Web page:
Consider again the efficiency objective: to maximize net social value from the limited resources available. The economic model of social effi- ciency is based on a society that consists of consumers and producers who engage in individual self-interested (that is, not social) behavior. Each consumer wants the greatest satisfaction for himself or herself and each producer wants the greatest profit for himself or herself. Yet in this model it is this individual self-seeking behavior that, through free mar- ket exchanges, generates the greatest possible net value of resource use to society. The market in this model is the exchange process; there is neither formal organization nor any organizational structure.
Consider now the existence of organizations and organizational struc- ture, organizational objectives, and the issue of social efficiency. Where do the objectives of organizations come from? How do the objectives of an organization relate to the decision maker? How does the relationship between the objectives of the organization and the decision maker relate to social value and affect social efficiency? I address each of these questions in the context of the approaches taken by economists and organization theorists.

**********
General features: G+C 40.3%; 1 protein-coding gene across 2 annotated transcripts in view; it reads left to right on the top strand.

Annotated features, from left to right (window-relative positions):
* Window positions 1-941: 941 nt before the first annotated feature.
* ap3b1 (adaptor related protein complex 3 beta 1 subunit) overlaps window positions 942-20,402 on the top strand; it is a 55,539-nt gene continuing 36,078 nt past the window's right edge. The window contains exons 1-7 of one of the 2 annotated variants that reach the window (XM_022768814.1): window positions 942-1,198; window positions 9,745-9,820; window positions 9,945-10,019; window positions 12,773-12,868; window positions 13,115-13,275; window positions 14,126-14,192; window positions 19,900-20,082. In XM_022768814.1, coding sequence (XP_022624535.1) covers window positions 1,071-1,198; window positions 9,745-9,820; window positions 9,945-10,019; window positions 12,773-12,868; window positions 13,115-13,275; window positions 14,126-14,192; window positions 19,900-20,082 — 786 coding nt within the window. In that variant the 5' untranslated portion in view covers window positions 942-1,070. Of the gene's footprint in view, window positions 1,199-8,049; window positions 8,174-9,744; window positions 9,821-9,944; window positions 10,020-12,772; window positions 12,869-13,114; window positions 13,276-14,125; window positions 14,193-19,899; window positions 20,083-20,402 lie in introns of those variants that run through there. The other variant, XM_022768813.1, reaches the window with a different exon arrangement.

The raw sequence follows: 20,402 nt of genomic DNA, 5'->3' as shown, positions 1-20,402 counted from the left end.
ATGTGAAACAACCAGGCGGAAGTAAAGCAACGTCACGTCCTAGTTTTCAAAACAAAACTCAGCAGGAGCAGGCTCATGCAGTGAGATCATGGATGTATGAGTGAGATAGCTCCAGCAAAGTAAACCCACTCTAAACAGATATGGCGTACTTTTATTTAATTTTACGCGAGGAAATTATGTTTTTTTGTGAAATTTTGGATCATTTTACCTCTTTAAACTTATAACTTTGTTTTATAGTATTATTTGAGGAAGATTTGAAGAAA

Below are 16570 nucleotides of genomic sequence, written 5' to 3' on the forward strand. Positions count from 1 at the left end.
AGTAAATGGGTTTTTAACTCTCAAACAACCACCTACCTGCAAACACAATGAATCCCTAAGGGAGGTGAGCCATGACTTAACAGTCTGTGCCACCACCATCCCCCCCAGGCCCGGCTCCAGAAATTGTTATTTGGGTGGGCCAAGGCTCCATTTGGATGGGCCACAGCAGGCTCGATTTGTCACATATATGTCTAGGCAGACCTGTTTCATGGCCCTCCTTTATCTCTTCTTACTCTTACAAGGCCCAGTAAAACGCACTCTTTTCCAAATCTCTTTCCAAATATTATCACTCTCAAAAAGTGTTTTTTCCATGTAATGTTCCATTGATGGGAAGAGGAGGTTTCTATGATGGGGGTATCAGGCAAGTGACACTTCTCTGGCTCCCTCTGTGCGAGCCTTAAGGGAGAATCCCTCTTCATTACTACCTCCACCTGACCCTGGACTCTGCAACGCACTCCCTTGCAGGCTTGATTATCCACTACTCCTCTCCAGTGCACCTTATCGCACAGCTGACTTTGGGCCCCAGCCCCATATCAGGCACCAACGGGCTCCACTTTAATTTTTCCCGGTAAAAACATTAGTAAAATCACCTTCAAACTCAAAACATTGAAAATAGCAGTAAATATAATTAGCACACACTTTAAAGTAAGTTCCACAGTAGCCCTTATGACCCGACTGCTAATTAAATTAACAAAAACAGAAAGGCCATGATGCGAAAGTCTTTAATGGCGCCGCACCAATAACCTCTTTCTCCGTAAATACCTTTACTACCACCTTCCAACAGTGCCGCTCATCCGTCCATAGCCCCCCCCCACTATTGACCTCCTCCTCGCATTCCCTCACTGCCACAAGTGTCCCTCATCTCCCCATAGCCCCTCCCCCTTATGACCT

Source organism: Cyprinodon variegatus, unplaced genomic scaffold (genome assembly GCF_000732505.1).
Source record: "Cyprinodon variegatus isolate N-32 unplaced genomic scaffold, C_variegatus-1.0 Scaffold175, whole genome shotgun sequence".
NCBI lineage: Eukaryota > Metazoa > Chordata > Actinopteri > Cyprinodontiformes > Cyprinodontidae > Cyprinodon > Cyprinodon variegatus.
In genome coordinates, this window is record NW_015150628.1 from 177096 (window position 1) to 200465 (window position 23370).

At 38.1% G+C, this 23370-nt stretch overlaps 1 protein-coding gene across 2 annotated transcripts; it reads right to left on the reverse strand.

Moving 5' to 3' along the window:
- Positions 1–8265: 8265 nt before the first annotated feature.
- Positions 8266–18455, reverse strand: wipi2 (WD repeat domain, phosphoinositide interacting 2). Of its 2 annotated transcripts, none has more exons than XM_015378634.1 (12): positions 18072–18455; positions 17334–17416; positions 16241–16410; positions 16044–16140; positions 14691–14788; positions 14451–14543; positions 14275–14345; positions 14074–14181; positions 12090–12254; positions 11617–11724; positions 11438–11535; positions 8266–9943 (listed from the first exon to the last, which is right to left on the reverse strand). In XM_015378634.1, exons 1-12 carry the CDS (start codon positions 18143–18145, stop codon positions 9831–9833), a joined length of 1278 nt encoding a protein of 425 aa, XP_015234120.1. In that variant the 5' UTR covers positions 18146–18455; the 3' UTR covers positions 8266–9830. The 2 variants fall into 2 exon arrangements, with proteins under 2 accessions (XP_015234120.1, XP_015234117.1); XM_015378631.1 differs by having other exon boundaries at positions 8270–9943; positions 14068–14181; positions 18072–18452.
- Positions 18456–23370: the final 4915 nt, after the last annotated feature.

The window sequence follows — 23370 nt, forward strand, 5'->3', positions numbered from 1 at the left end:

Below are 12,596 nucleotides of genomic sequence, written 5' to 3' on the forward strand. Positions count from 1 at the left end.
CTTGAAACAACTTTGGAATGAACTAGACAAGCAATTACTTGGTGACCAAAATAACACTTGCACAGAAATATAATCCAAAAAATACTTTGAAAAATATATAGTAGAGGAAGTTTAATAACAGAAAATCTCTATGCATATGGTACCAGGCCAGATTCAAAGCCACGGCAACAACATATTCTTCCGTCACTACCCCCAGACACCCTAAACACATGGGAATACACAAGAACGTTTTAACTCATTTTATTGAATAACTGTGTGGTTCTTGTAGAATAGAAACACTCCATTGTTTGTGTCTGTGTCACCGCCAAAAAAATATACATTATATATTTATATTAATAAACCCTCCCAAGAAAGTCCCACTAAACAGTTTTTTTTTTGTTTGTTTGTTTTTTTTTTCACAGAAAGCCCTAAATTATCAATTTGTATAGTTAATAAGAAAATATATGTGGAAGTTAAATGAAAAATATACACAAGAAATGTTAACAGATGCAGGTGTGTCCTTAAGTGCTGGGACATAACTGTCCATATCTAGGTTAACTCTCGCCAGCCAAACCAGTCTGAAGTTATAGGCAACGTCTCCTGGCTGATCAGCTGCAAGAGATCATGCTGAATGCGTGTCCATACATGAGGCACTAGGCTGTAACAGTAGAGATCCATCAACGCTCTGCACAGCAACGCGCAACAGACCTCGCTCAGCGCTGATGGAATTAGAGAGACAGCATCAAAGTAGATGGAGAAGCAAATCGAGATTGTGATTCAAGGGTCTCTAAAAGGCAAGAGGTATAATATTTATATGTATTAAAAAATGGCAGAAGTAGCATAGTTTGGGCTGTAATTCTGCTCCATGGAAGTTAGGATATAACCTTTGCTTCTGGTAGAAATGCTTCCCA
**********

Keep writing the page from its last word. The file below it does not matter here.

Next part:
Economists and organization theorists from other disciplines view the objective of an organization as that of a collective, distinct from the objectives of individuals within the organization. The concept of an objective of an organization is treated differently by economists and by organization theorists, however. Economists define the objectives of an organization in the context of optimization: something to be maxi- mized.1 Organization theorists define the objectives of an organization in the context of more general goals: the purpose or mission of the organization (Wilensky, p. 3). Etzioni (1964, p. 6) describes the objective of an organization as ‘ … a desired state of affairs which the organization attempts to realize.’ For some specific organizational forms or issues, these two approaches may be consistent; for others they are not. For example, both groups of theorists are of the understanding that a firm or corporation has as its objective the pursuit of profit; an economist would characterize this more specifically as profit maximization.